Mikhail Lermontov plaque, Voronezh

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I recently took a short trip to the great city of Voronezh, the city, which, if you didn’t know, supported the False Dmitry against Boris Godunov during the Time of Troubles in the early 17th century. That has nothing to do with today’s post, I just thought it was so interesting that I had to get that in right away.
This plaque honoring the memory of poet Mikhail Lermontov (1814-1841) was only one of a huge number of plaques, buildings and monuments that I photographed in Voronezh. But I think it’s my favorite. Aside from those plaques you occasionally run across proclaiming that “George Washington Slept Here” or “Vladimir Lenin Herein Took Tea,” this may be one of the most inconsequential reasons for a memorial plaque I have ever run across. I’ll quote what’s written here as closely to the original as possible: “In the years 1837-1841 the great Russian poet Mikhail Yuryevich Lermontov would stop at the Voronezh post office.” The verb could also be translated as “stayed,” in which case there would be a little more to it – that is, something along the lines of “George Washington Slept Here.” But if my first instinct as a translator is correct (supported by information that follows below), then we are dealing with a case of a plaque being erected to honor the fact that somebody stopped in here from time to time to send home a post card or two.
Although that could also be wrong. Post offices, post stations, or way stations, in those years were places where you could stop and exchange your tired horse for a rested one. So maybe Lermontov was coming by here in order to speed on further down the line.
A nice page on a website called the Literary Map of Voronezh Oblast has some good info about Lermontov in Voronezh.  I’m not going to beat what they have to say on my own, so here is a chunk right from the website:
“Lermontov was frequently in the Voronezh region, because one of the main railroads linking the center of Russia and the Caucasus passed through Voronezh. On his way to the Caucasus in the early summer of 1840, the poet stayed at the estate of A.L. Potapov, his comrade in the Imperial Guard of the Hussars. This was in the  village of Semidubravnoe of Zemlyansky county in the Voronezh province (now the village of Novaya Pokrovka in the Semiluksky area). According to legend, it was here that Lermontov set  his ‘Cossack lullaby’ poem to music, although the music has not survived.
At the end of January 1841 Lermontov stayed in Voronezh as he traveled from the Caucasus to St. Petersburg. This fact can be verified by the February 1, 1841, issue of  the Voronezh Provincial Gazette, which published information ‘about guests arriving and leaving Voronezh between January 24 and 30,’ including ‘one Lieutenant Lermontov arriving from Cherkassk.’ The poet stayed at Kolybikhin’s hotel located in the city center on Konnaya (Horse) Square, approximately where the Opera and Ballet Theater is now situated.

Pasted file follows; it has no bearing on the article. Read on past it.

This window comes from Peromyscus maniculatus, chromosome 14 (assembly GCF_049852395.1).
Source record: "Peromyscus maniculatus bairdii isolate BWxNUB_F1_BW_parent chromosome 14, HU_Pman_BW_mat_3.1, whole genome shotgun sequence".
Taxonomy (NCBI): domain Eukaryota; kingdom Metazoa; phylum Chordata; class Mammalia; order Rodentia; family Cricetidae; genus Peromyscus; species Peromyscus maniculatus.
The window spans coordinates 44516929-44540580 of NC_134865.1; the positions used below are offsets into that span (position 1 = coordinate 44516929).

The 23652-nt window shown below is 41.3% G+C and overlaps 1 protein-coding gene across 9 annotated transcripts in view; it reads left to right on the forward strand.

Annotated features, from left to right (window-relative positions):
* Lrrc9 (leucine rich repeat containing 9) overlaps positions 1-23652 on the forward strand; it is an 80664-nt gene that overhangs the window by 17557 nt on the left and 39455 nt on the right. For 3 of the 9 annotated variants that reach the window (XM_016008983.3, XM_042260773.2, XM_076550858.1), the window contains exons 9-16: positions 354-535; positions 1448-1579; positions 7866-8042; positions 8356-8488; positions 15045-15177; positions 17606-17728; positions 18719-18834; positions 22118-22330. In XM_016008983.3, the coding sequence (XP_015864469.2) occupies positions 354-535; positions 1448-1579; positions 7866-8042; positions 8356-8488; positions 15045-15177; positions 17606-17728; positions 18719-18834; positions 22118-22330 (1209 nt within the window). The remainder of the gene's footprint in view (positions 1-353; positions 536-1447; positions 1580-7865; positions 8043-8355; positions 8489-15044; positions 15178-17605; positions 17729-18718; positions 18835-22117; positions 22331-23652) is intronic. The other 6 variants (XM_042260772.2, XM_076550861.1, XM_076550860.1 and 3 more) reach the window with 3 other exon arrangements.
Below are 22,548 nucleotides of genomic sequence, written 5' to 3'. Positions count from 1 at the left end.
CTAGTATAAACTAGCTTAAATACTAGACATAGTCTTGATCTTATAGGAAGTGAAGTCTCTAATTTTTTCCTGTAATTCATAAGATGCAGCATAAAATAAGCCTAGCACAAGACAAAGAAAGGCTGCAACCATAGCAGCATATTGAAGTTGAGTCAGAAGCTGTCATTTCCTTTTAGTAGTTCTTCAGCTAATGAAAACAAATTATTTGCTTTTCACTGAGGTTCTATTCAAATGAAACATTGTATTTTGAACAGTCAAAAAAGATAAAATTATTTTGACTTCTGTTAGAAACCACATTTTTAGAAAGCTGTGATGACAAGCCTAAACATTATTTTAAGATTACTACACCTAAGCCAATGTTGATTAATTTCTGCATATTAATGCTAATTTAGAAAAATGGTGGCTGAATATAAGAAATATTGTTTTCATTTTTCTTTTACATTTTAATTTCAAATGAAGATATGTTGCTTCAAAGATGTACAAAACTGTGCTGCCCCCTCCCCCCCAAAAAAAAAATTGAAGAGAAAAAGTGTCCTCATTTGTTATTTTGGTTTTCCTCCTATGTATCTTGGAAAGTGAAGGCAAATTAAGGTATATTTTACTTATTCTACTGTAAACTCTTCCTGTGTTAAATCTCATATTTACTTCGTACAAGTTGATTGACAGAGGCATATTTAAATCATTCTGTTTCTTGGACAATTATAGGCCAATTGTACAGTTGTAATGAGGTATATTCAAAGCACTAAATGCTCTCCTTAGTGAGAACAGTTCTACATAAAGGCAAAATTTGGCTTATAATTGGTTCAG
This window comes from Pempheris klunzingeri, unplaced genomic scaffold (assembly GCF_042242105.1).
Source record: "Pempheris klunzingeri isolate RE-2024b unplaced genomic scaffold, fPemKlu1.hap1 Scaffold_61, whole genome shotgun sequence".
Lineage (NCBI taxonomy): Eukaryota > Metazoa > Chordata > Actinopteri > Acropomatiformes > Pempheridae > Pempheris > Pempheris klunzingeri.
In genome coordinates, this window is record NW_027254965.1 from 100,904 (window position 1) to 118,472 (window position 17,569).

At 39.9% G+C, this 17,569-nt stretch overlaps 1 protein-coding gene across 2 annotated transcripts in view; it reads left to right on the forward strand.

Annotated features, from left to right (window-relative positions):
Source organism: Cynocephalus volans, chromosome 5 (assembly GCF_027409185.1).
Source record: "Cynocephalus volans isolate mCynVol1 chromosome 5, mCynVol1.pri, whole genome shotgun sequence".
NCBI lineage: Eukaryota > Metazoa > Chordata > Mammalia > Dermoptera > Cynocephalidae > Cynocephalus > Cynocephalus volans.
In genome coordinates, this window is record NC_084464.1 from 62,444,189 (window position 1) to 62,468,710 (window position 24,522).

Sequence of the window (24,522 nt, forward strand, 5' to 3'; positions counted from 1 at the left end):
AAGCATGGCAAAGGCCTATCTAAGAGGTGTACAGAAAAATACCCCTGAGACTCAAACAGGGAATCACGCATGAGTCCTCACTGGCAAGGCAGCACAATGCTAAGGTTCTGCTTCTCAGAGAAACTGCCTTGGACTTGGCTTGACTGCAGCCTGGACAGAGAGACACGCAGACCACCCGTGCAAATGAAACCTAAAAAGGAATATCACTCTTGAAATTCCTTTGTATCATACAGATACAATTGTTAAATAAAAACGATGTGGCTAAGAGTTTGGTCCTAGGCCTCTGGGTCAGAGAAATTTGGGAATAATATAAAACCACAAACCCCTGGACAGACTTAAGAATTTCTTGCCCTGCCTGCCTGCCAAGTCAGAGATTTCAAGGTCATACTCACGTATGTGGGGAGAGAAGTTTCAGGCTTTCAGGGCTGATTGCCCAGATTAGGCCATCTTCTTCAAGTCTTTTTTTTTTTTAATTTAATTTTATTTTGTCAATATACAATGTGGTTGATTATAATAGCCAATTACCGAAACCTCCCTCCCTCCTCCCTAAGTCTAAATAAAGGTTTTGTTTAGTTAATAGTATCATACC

When returning to his regiment in the Caucasus in late April – early May of that year, Lermontov once again stayed in Voronezh (at the home of his relative and friend A.A. Stolypin (Mongo). This is verified in an entry in the Voronezh Provincial News on May 3, 1841, in the section entitled ‘On guests arriving in, and leaving, Voronezh from April 25  to May 2.’ Here we read that captain Stolypin and Lieutenant Lermontov are listed as guests in the Hotel Yevlakhov,’ located on Bolshaya Dvoryanskaya (now Revolution Prospect).”

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The memorial plaque on the impressive facade of the Voronezh post office was erected November 30, 2004. It apparently cheats a bit. According to an account on the Kultura VRN site,  there is only speculation – no proof – that Lermontov was in Voronezh before 1840. If he did pass through, or spend time in, the city in 1837, it would have been when he was on his way to the Caucasus, having been sent there in the first of several instances of exile for participating in a duel. In fact, the last trip through Voronezh, the one documented above in April-May 1841, came just prior to the duel that killed the hot-blooded poet on July 27 of that year at the age of 26.
Interest in Lermontov in Voronezh remains relatively high. A little over a year ago there was a movement begun to put up a bust honoring the poet’s occasional forays into and out of the city. As was reported in the Voronezh office of RIA Novosti on March 15, 2014, a letter was sent to the governor asking him to support the project:
“The time spent by Lermontov in our region was reflected in his works, which is extremely useful for the patriotic education of our generation. In October this year the multinational peoples of Russia and all progressive mankind (on the level of UNESCO) will widely celebrate the 200th anniversary of M.Yu. Lermontov. The Mayor’s office of Voronezh supports the idea of erecting a monument, but a problem arises in the absence of funds for such a goal in the budget…”
Oops. We’re ready to be patriotic if you’ll just give us the money.
The article ends with a lovely little caveat: “Among opinions, of course, the notion is popular that Voronezh does not need a monument to Lermontov. There exists a list of those to whom it ‘would be better’ to honor with a monument.”
Who am I to jump into this argument? I am a firm believer in the opinion that the more monuments the merrier. In fact, I’d be very happy to see half, maybe three-quarters, of the world’s politicians replaced by monuments – not to them, of course, but to those who oppose them. But I digress. And let me finish by saying that this plaque honoring Lermontov will always occupy a special place in my heart.
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